Changing/diminishing role of the governments Globalization Growth of wealth/influence of corporations Many problems (e.g., HIV/AIDS, TB, SARS ) have grow in complexity, requiring a multi-sector response.
Revenues of the largest 100 companies exceed the GDP of 5 countries. Daewoo has same annual revenue as Bangladesh with 116M people. 359 companies account for 40% of world trade. 1.2Billion people live on less than $1 a day. 40M are infected with HIV/AIDS; 14,000/ day 48 developing countries have 10% of the world’s population but only 0.3% of trade.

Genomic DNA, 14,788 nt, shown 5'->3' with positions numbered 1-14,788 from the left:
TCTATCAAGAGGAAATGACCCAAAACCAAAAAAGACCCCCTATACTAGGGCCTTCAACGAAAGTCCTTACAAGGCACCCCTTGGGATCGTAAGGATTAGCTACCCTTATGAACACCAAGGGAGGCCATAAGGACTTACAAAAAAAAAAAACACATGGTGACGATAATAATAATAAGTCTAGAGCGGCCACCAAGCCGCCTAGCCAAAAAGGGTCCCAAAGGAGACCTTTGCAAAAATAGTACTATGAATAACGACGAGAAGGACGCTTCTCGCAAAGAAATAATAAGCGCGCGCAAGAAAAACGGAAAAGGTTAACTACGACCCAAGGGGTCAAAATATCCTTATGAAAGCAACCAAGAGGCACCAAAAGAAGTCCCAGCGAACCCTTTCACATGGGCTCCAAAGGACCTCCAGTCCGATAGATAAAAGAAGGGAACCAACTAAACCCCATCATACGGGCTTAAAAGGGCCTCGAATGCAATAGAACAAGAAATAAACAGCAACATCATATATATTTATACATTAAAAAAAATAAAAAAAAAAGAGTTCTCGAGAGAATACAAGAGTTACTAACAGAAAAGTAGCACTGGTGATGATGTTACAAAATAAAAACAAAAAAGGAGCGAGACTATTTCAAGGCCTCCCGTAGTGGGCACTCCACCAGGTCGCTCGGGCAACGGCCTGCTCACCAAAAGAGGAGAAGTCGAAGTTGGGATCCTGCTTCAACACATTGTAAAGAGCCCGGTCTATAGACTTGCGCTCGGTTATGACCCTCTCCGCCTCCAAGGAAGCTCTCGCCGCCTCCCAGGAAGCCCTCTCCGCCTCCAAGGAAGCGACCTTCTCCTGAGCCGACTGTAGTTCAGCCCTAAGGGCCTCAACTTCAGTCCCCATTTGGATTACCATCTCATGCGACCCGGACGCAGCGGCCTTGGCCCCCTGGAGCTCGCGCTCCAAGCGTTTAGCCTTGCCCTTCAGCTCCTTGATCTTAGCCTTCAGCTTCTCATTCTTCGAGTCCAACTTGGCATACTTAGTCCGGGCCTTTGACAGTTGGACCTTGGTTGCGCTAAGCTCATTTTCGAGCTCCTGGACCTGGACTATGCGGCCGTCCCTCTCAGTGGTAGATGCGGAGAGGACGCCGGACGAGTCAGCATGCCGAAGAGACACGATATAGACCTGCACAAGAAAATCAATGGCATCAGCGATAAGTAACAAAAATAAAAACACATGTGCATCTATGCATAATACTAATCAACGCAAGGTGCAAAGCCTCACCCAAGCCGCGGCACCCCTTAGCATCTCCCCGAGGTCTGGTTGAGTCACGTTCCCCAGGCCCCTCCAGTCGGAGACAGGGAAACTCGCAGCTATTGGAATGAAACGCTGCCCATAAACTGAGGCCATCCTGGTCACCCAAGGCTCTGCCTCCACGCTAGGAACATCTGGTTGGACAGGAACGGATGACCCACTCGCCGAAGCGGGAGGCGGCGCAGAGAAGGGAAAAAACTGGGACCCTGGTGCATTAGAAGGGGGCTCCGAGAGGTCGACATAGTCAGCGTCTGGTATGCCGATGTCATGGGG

Research indicates that there is still a huge amount of distrust among the businesses, government and NGOs. A study by the Prince of Wales Business Leaders Forum found that the public sector is often viewed as inefficient, NGOs are seen as unfocused and highly politicized and the private sector is seen as self-interested and resource draining. It is only by breaking down these barriers that collective action can be undertaken to achieve common objectives (BSR web site) Businesses expect that partners will provide business value (e.g. cost-savings); view NGOs as not being capable to effectively solve the problems they are trying to address; think that NGOs are highly political; and perceive NGOs as fostering dependency. On the other hand, NGOs often:see business as part of the problem; view businesses only as check writers; expect corporations to help further NGO social missions without any business benefit. In general both businesses and NGOs are concerned about loss of control in the partnership (e.g., use of NGOs name, businesses might be concerned that the NGOs won’t deliver) and they often misunderstand each other’s intentions. Thus, in order to reap the benefits of cross-sectoral partnerships, there needs to be attitudinal and organizational changes among both NGOs and businesses. First, NGOs need to perceive partnerships with corporations as a viable option; not the source of the problem. Second, NGOs and businesses will need to learn how to speak with each other in an understandable and meaningful way to bridge the differences to achieve great impact on common issues.